Indian replaces Italian on Charles Street downtown


June 22, 2000|By Elizabeth Large | Elizabeth Large,SUN RESTAURANT CRITIC

Hotter than a Fourth of July firecracker? Well, maybe not. But spicy food will be on the menu when Baltimore gets a new Indian restaurant around the Fourth. The India Cafe is scheduled to open at 201 N. Charles St. in the spot where Strapazza used to be.

The space has been completely renovated, with seating for about 80. The new restaurant will serve both lunch and dinner, and will have free parking after 5 p.m. The menu includes lots of seafood, with dishes like tandoori pompano and kingfish masala, as well as the traditional curries, biryanis and vegetarian offerings.

To salt or not to salt

In response to a reader's e-mail published last week, I got this reply from Brian Boston, owner/chef of the Milton Inn:

"The practice of not placing salt and pepper on our tables started because guests would oversalt food before tasting my creations. They would then send back an entrM-ie they ruined. I don't presume to know how much salt each guest requires, but them having to ask for it prevents this problem because once salt is asked for, it becomes the patron's responsibility and takes the guesswork out of who oversalted the food. This practice seems to be working well for us as we do not have any returned food due to excessive saltiness.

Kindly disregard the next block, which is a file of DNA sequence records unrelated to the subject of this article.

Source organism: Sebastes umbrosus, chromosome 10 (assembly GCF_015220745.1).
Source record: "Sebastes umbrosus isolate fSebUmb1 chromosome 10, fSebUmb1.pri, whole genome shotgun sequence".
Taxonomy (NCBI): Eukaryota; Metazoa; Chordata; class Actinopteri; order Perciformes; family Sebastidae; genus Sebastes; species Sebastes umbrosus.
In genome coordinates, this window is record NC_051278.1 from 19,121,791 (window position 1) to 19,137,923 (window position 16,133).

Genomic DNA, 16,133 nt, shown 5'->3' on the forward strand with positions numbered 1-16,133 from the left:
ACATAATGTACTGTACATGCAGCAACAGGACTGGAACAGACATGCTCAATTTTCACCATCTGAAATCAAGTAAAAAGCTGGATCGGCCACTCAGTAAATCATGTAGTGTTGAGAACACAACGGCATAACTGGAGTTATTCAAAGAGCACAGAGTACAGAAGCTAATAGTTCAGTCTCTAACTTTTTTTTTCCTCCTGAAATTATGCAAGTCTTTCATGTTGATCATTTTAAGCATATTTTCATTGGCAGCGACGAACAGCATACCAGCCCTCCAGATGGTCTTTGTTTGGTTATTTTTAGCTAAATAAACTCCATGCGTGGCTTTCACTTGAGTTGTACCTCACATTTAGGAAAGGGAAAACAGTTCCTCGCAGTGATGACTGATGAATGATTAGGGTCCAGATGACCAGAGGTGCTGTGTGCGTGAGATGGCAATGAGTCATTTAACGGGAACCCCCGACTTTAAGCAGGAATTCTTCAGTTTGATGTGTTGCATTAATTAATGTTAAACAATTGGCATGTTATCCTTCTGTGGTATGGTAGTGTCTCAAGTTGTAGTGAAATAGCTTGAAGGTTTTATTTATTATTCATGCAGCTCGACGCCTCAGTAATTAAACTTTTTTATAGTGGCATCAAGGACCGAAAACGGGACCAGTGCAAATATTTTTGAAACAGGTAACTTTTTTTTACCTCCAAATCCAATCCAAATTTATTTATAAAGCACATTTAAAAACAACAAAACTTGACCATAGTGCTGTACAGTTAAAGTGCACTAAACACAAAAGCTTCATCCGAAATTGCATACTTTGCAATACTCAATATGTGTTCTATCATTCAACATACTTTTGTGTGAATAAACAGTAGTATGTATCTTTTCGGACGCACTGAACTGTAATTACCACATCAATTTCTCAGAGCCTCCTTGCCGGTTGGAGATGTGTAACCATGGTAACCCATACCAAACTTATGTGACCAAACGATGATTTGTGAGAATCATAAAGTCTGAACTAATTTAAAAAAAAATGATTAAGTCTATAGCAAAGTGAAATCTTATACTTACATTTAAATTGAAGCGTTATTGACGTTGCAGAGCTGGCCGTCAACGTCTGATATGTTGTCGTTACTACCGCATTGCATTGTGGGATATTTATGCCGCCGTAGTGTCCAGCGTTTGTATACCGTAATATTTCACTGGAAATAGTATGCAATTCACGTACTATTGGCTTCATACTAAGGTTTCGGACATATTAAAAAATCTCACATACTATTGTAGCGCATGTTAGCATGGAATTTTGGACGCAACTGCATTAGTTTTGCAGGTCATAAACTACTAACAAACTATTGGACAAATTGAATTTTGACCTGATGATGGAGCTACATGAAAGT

"We are more than happy to bring salt and pepper to the table upon request. As far as pepper is concerned, it is our practice to offer freshly ground pepper, rather than pepper that has been sitting in a shaker. This will alter the flavor as it is exposed to light and air."

And in response to my list of places to eat outdoors, another reader mentioned the Manor Tavern, which has terrace seating for both lunch and dinner.

Ignored, again

I don't mean to sound grumpy, but once again Maryland gets ignored in Food & Wine's restaurant issue, which is on the stands now. No, we aren't mentioned in the list of America's best new chefs or the restaurant poll winners from "North America's top cities." (Closest is Washington, where Kinkead's on Pennsylvania Avenue got the Best Restaurant nod and Olives on K Street took Best New Restaurant.)

Good news, though. The magazine does point out that the Inn at Perry Cabin in St. Michaels has osso buco on the mutt menu (as in food for guests' dogs).

Also on newsstands now is the July issue of Consumer Reports, in which readers rate 67 restaurant chains. The magazine got more than 68,000 responses to its 1999 survey. Ruth's Chris came in first in the overall ratings and Planet Hollywood was last.

Table Talk welcomes interesting tidbits of restaurant news. Please send suggestions to Elizabeth Large, Table Talk, The Sun, 501 N. Calvert St., Baltimore 21278; fax to 410-783-2505; or e-mail to

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